HOLLYWOOD – The union representing about 60,000 film and television workers called a strike deadline of 12:01 p.m. on Monday, pressuring producers to strike a deal and avoid closing several Hollywood movies and television shows.
Matthew Loeb, president of the International Alliance of Theatrical Stage Employees International, announced Wednesday that until a settlement is reached, union members will launch a nationwide strike on Monday against the Alliance of Motion Pictures Producers.
Loeb said the union will continue to negotiate with producers this week to reach agreements that address key issues, such as reasonable rest periods, meal breaks and a living for those at the bottom of the wage scale. wage.
“However, the pace of bargaining does not reflect a sense of urgency,” Loeb said in a release. “Without an end date, we could talk forever. Our members deserve to meet their basic needs now.”
IATSE members who work in television and film production at 36 IATSE local unions nationwide – including 13 in the West Coast – voted over the weekend of October 1-3 to authorize the union president to strike, If contract negotiations did not take place, it resulted in a new contract for 60,000 film and television workers.
98.6% of people voted in favor of authorizing the strike, with 90% voting.
In a comment on Wednesday, AMPTP said, “There are five full days left to reach a deal, and the studio will continue to negotiate in good faith in an effort to reach an agreement for a new contract that will keep the industry working.” . “
The union represents workers “down the line” such as production and department coordinators, writers’ assistants, cinematographers, costumers, grips, script supervisors, technicians, designers and others.
In response to the vote, AMPTP issued a statement saying it is “committed to reaching an agreement that will keep the industry working.”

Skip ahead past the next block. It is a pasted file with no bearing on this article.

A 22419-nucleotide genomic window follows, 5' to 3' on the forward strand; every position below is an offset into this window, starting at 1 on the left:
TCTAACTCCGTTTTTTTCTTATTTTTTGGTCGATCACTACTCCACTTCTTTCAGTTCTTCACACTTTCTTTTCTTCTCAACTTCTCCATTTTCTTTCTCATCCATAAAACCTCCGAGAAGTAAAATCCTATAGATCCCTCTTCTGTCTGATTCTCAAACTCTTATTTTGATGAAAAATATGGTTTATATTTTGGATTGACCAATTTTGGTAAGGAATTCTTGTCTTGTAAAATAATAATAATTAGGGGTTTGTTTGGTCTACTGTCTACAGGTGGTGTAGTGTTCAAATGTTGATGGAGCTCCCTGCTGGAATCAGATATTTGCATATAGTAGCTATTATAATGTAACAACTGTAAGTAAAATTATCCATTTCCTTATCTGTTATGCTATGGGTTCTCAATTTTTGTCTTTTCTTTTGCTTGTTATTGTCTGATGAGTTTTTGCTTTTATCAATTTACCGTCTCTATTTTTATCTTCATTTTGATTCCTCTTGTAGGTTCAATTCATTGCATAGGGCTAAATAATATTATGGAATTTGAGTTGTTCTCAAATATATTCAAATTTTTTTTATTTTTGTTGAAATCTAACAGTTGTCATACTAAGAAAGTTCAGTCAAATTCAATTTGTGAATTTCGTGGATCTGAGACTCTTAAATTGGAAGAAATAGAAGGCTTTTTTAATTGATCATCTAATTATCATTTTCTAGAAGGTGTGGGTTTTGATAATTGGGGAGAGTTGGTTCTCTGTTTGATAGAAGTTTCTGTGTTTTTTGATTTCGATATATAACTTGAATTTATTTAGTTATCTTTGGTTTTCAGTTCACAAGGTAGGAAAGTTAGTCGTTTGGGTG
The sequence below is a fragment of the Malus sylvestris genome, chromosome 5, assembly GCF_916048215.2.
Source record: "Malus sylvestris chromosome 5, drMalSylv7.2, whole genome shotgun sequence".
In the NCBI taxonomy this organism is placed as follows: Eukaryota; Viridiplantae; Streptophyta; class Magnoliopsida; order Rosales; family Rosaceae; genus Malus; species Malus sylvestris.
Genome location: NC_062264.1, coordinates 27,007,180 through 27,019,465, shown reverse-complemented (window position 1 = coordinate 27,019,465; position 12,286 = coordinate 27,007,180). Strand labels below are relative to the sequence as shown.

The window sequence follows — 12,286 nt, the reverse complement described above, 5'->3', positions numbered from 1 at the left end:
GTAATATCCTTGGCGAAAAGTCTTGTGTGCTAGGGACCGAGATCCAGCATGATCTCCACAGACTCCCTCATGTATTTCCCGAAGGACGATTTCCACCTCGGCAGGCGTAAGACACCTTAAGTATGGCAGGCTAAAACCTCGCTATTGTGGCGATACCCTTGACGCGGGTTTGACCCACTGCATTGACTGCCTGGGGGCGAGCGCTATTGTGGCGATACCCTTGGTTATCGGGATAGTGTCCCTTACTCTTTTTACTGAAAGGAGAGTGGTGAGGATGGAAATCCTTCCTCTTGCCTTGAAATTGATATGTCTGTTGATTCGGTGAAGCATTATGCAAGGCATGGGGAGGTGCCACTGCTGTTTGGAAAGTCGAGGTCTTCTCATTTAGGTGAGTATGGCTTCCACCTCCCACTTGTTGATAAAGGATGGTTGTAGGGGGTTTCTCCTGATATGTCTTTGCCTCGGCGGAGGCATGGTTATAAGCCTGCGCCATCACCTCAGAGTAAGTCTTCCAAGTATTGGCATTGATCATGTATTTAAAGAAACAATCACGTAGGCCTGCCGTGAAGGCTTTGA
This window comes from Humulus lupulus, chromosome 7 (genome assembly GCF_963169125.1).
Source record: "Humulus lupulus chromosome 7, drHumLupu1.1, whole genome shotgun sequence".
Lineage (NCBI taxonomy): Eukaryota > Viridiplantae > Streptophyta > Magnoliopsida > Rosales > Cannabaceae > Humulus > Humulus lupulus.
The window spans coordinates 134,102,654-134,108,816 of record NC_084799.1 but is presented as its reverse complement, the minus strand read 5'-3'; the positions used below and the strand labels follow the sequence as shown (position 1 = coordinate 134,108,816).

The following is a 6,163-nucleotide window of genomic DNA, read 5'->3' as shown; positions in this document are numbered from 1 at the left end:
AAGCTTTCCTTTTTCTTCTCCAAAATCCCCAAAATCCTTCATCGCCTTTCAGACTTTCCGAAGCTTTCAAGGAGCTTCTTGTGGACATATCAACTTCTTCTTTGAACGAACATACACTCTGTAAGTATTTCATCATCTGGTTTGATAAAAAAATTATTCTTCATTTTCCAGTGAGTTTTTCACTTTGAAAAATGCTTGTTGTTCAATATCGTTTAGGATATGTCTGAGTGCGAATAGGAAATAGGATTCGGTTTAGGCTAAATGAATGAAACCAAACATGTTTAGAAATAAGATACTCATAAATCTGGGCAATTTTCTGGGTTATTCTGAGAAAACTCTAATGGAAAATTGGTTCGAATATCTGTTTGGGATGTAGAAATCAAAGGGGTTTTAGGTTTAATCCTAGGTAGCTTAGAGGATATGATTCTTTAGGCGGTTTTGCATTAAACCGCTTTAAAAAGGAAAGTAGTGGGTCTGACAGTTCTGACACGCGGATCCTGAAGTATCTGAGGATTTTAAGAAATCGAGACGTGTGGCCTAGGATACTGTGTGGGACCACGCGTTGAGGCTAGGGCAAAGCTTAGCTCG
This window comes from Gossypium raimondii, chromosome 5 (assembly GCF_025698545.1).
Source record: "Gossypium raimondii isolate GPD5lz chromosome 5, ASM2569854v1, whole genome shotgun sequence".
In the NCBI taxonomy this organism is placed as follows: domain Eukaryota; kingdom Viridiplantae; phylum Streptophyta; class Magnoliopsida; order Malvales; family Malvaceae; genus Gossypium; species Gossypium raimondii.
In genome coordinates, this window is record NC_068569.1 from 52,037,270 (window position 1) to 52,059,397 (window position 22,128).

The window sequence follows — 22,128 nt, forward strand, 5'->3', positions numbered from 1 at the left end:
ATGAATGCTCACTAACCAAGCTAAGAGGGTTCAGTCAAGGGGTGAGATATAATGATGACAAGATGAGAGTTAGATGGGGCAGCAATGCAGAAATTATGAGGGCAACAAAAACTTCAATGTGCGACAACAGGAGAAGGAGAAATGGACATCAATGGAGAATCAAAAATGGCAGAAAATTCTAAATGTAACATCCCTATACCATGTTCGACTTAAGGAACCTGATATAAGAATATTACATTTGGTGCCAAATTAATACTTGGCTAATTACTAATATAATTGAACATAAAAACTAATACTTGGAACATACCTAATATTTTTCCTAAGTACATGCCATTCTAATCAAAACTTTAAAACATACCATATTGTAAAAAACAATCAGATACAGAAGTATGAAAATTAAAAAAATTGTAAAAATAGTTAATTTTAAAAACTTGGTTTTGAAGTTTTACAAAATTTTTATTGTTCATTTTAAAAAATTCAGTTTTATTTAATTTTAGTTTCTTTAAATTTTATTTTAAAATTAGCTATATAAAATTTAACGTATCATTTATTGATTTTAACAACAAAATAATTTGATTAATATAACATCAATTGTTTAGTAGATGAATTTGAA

“We deeply value our IATSE crew members and are committed to working with them to avoid shutting down the industry at such a critical time, especially since the industry is still reeling under the economic impact of the COVID-19 pandemic. is recovering from the fall,” the producer’s statement said.
“A deal can be reached at the bargaining table, but it will require both parties to work together in good faith with a willingness to compromise and seek new solutions to address open issues.”
Earlier this month, Representatives Adam Schiff, D-Burbank, and Sen. Alex Padilla, D-California, joined 118 U.S. Senators and House members in sending a letter to the AMPTP, calling on the association to negotiate collaboratively and in good faith. requested to do so.
The letter followed an action by the Los Angeles City Council, in which four council members urged AMPTP and the union representing skilled crew and craftsmen to bargain in good faith and come to an agreement. A vote by council members was not immediately determined.
Councilman Mitch O’Farrell and councilwoman Nithya Raman, whose districts include parts of Hollywood, said they stand behind union members.